The top online security risks for health insurance clients, and those using mHealth self-service tools, are excessive mobile app permissions, websites hosted by external providers and third-party code libraries, according to a report from security vendor RiskIQ.
Mobile app permissions let developers cull personal data from a user device. The typical mHealth app boasts 11 permissions, and of the company apps surveyed, nearly 50 percent gather location data, nearly 20 percent connect to external storage and almost 15 percent access contact lists.
With regard to websites, 31 percent of health insurance sites are hosted by third-parties, which alters the chain of control and can undermine efforts to enforce standardized security policies, according to the findings.
Health payers' code libraries are often developed by third-parties and used to add functionality and shorten app development times, according to RiskIQ. For example, in Google Play, RiskIQ identified 12 separate libraries used in applications belonging to healthcare companies.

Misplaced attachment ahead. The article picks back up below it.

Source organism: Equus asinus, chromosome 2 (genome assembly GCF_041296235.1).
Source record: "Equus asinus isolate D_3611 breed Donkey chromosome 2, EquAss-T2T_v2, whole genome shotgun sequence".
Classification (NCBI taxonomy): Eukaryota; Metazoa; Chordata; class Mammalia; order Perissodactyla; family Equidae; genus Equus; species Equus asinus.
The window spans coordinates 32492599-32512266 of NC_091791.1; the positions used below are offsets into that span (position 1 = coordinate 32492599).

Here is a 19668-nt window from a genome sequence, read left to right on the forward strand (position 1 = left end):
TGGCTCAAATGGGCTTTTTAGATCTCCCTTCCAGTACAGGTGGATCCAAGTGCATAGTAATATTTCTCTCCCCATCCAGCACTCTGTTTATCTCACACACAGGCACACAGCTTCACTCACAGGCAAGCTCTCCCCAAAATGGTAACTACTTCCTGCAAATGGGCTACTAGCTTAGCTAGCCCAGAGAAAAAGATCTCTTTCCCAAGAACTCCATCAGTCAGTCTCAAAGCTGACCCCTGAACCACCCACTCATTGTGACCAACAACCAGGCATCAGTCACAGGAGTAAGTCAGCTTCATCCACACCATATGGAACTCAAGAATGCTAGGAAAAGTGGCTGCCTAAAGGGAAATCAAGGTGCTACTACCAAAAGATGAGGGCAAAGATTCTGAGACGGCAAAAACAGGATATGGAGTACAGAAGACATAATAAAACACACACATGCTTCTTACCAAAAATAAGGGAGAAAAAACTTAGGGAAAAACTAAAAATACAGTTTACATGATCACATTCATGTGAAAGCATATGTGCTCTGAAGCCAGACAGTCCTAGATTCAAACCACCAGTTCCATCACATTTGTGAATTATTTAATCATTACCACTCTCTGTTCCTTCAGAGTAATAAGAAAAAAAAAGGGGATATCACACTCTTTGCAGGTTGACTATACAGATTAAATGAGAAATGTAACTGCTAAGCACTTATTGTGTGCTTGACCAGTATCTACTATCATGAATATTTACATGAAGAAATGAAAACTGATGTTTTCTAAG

Mobile devices and apps growth brings greater risk to patient data, and in response hospitals and healthcare organizations are implementing a variety of systems and safeguards to ward off hackers and ensure the privacy of patient data.
"My team is constantly looking at 'what are the new threats?' and 'what's going on out there?'" Chris Ewell, chief information security officer at Seattle Children's Hospital, recently told FierceMobileHealthcare. Ewell recommends a proactive and risk-based strategy for enhancing security measures.
Ewell is just one of many security experts focused on the mHealth security challenge. IBM's Dan Pelino, who heads up IBM's business in the healthcare and life sciences industries, has cited security, privacy and data protection as the top challenges facing mHealth technology.
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